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This is a question Doctors, Nurses, Dentists and Hospitals

Tingtwatter asks: Ever been on the receiving end of some quality health care? Tell us about it

(, Thu 11 Mar 2010, 11:49)
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Firstly, being a GP is one of the hardest jobs in the world. Unlike hospital medicine, where we can call in a more senior doc, order a scan or just keep you in for observations if things look a bit dodgy, they have to make The Hardest Decision about whether to manage by themselves or refer onto a specialist based on just their history taking and examination skills. So cut them some slack, please - almost all of the GPs out there do a fantastic job for their patients.

That said, I can now discuss some of the quite extreme quackery I have been fortunate enough to witness as a medical student.

* The GP who diagnosed everything as 'viral'. This included:
- Lymphoma
- Anorexia nervosa
- A stroke (posterior territory)
- Chronic urinary retention (the poor chap had a bladder swollen to nearly three litres - normal is 500ml!)

* The locum GP who spoke nearly no English. To a patient suffering from a mental health issue "You have mad health, isn't it?"

And now some general medical advice.

1. Do you have random back/limb pain? Take painkillers. And don't just take 500mg of paracetomol then worry that it's unnatural - you won't achieve effective concentrations in your blood and it won't work. Treatment dose paracetamol 1gram every 4-6 hours as required to a maximum of 4 grams in a day. If you are still in pain then you can see the doctor.

2. By the same token, don't suffer in silence. Chest pain is *always* serious, especially when it is crushing, accompanied by nausea, vomiting and shortness of breath and radiates to your jaw and left arm.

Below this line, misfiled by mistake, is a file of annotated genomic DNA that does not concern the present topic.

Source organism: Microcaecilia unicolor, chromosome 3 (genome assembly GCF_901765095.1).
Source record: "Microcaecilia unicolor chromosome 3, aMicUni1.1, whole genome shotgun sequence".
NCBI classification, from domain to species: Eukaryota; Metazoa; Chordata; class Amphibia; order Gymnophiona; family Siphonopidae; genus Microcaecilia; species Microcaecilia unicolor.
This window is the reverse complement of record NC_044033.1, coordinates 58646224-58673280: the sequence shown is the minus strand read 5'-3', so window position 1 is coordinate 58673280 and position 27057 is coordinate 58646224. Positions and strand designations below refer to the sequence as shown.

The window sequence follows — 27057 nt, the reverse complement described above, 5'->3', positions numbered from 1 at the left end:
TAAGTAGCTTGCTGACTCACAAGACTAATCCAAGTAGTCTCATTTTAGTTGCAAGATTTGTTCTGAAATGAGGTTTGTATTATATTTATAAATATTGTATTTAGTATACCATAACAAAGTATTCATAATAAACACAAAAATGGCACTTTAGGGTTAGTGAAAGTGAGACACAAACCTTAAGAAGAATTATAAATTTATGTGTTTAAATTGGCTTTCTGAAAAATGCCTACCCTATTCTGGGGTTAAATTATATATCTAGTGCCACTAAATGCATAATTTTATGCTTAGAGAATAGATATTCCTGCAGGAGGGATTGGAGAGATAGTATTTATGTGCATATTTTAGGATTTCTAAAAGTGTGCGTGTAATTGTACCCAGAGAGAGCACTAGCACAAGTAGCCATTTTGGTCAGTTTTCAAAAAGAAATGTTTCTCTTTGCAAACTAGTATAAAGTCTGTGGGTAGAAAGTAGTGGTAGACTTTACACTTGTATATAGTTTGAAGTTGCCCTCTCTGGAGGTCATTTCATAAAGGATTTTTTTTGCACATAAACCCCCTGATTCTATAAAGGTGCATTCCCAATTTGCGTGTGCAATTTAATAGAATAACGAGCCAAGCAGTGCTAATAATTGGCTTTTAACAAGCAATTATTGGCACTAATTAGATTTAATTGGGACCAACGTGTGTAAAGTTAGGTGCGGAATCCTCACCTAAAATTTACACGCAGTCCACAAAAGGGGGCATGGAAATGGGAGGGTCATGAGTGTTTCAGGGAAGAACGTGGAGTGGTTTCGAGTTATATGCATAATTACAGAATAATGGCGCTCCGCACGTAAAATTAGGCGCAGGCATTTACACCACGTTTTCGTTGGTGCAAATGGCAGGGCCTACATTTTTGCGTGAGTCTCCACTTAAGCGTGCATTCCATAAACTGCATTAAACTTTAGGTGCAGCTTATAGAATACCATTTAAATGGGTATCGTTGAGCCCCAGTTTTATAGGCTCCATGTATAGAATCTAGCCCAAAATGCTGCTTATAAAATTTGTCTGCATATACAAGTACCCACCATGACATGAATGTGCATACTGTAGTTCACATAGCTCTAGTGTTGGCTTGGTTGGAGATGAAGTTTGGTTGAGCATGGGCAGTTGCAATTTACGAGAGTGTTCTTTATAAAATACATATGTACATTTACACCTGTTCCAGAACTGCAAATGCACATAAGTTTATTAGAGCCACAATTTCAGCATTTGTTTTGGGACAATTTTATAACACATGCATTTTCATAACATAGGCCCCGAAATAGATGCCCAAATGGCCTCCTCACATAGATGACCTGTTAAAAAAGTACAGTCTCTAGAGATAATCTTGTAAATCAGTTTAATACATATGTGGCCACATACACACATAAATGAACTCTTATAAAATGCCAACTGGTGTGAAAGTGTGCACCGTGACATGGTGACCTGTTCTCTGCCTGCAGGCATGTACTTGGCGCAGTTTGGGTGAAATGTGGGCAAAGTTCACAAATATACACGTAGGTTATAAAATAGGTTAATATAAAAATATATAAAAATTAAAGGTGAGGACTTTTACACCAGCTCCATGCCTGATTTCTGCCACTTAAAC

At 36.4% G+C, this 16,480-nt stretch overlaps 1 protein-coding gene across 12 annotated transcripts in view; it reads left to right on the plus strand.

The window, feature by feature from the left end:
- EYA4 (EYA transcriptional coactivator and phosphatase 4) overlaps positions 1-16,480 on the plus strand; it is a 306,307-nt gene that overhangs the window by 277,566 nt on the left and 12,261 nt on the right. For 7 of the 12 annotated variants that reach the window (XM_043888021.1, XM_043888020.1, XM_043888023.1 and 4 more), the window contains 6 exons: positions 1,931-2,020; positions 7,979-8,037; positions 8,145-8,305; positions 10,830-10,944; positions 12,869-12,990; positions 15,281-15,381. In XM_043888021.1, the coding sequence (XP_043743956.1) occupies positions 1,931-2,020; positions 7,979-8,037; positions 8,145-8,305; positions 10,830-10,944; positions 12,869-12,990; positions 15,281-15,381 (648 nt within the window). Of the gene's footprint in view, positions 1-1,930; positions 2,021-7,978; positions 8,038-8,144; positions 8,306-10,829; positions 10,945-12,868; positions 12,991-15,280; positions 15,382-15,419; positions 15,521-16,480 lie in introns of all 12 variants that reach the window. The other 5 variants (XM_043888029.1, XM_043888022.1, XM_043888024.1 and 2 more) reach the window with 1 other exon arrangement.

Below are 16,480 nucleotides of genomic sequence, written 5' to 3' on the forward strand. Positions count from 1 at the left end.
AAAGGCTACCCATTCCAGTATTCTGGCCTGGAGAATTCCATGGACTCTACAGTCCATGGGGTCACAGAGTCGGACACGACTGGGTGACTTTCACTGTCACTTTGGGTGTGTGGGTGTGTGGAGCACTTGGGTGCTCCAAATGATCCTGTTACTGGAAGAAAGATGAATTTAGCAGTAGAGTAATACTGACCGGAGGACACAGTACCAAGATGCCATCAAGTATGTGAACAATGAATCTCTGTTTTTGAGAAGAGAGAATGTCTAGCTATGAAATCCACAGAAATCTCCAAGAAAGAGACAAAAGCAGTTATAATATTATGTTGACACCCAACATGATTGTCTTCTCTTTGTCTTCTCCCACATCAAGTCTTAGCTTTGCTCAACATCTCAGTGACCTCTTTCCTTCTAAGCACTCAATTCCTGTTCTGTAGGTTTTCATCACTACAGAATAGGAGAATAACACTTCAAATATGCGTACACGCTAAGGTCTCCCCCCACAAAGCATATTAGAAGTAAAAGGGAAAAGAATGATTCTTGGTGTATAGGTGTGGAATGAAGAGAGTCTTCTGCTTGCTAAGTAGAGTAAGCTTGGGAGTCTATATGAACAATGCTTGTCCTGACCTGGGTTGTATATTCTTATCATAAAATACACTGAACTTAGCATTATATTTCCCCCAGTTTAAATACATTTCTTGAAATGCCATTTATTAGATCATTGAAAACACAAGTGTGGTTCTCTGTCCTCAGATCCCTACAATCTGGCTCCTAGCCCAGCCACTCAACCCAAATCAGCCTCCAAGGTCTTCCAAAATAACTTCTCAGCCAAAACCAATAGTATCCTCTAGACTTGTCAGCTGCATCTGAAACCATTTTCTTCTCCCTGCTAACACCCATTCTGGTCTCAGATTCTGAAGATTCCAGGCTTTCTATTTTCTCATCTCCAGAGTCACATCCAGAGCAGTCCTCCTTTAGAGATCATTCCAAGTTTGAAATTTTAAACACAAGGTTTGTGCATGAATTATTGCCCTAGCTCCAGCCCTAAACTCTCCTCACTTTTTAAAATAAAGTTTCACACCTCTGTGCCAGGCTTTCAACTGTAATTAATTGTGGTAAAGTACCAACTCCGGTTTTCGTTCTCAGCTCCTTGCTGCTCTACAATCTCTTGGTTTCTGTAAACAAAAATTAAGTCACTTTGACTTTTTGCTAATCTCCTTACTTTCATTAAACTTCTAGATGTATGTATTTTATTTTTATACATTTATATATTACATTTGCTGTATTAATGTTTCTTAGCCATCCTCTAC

3. Also don't mess around with children's health. Bring them in if your child doesn't look right (as a parent you are a far better judge of this than a tired junior doctor who has never met your child before)

4. Stop smoking for fuck's sake.

5. While the NHS is not doing amazingly from a financial point of view, you will be surprised to know this does not inform the average doctor's management of you very much. If your doctor wouldn't give you a scan, that's because you didn't need the equivalent of 20 years of background radiation being pumped directly into your brain.
(, Sun 14 Mar 2010, 21:41, 6 replies)
Sounds like good advice to me
But could you recommend a chemist that will give me a few grams of morphine over the counter for limb/back pain before I see a doctor?
(, Sun 14 Mar 2010, 22:25, closed)

Oops. That should most definitely say paracetomol. Treatment dose 1g 4-6hourly as required up to 4g in one day.
(, Sun 14 Mar 2010, 23:41, closed)

point 4 in your advice - surely you would allow smoking outside hospital wards? That must make a hospital Doc's day every time they walk past.
(, Sun 14 Mar 2010, 23:38, closed)
And besides which it makes me look cool

(, Mon 15 Mar 2010, 8:21, closed)
Point 3...
Agree wholeheartedly. We, as worried parents, have frequently taken our boy to A&E for something as trivial as "he won't stop crying". Despite wasting the time and trying the patience of the doctors we were always told that they would rather see 100 healthy babies than miss the one that was really ill.
(, Mon 15 Mar 2010, 11:16, closed)
(, Mon 15 Mar 2010, 16:42, closed)
I heard much the same when I called the police and it turned out to be a false alarm.
(I thought my Down's brother, who needs 24-hour care and can't be out unsupervised, had gone missing. Turns out he was staying in respite care that night and my parents hadn't told me before going out. D'oh.) The copper said I'd acted responsibly and that they'd rather deal with false alarms than miss a genuine case.
(, Mon 15 Mar 2010, 18:37, closed)

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